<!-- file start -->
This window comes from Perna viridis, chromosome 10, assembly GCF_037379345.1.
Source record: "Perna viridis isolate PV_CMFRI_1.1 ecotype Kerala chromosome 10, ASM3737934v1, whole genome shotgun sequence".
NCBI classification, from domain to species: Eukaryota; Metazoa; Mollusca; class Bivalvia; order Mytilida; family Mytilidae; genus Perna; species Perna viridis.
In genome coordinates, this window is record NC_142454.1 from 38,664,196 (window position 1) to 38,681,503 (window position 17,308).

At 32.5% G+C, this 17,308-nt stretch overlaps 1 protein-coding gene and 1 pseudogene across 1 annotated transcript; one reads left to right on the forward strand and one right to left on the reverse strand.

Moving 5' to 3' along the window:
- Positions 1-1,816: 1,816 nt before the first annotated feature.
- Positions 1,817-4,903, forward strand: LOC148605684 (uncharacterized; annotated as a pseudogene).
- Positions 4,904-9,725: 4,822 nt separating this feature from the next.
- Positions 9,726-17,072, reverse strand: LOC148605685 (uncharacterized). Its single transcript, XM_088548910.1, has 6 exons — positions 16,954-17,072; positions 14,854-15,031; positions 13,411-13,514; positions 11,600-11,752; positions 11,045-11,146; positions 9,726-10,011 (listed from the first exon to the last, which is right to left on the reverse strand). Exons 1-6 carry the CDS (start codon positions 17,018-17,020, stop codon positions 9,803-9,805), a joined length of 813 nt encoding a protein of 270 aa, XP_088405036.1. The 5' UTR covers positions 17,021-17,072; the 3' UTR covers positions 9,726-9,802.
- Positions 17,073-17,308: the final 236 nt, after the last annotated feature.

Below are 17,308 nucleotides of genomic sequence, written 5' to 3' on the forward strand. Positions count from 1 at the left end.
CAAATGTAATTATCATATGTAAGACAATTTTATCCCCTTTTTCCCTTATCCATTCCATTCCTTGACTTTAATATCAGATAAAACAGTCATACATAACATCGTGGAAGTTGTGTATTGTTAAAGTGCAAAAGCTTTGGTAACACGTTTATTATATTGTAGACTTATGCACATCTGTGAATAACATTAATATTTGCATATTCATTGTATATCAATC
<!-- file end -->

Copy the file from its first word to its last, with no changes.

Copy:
This window comes from Perna viridis, chromosome 10, assembly GCF_037379345.1.
Source record: "Perna viridis isolate PV_CMFRI_1.1 ecotype Kerala chromosome 10, ASM3737934v1, whole genome shotgun sequence".
NCBI classification, from domain to species: Eukaryota; Metazoa; Mollusca; class Bivalvia; order Mytilida; family Mytilidae; genus Perna; species Perna viridis.
In genome coordinates, this window is record NC_142454.1 from 38,664,196 (window position 1) to 38,681,503 (window position 17,308).

At 32.5% G+C, this 17,308-nt stretch overlaps 1 protein-coding gene and 1 pseudogene across 1 annotated transcript; one reads left to right on the forward strand and one right to left on the reverse strand.

Moving 5' to 3' along the window:
- Positions 1-1,816: 1,816 nt before the first annotated feature.
- Positions 1,817-4,903, forward strand: LOC148605684 (uncharacterized; annotated as a pseudogene).
- Positions 4,904-9,725: 4,822 nt separating this feature from the next.
- Positions 9,726-17,072, reverse strand: LOC148605685 (uncharacterized). Its single transcript, XM_088548910.1, has 6 exons — positions 16,954-17,072; positions 14,854-15,031; positions 13,411-13,514; positions 11,600-11,752; positions 11,045-11,146; positions 9,726-10,011 (listed from the first exon to the last, which is right to left on the reverse strand). Exons 1-6 carry the CDS (start codon positions 17,018-17,020, stop codon positions 9,803-9,805), a joined length of 813 nt encoding a protein of 270 aa, XP_088405036.1. The 5' UTR covers positions 17,021-17,072; the 3' UTR covers positions 9,726-9,802.
- Positions 17,073-17,308: the final 236 nt, after the last annotated feature.

Below are 17,308 nucleotides of genomic sequence, written 5' to 3' on the forward strand. Positions count from 1 at the left end.
CAAATGTAATTATCATATGTAAGACAATTTTATCCCCTTTTTCCCTTATCCATTCCATTCCTTGACTTTAATATCAGATAAAACAGTCATACATAACATCGTGGAAGTTGTGTATTGTTAAAGTGCAAAAGCTTTGGTAACACGTTTATTATATTGTAGACTTATGCACATCTGTGAATAACATTAATATTTGCATATTCATTGTATATCAATC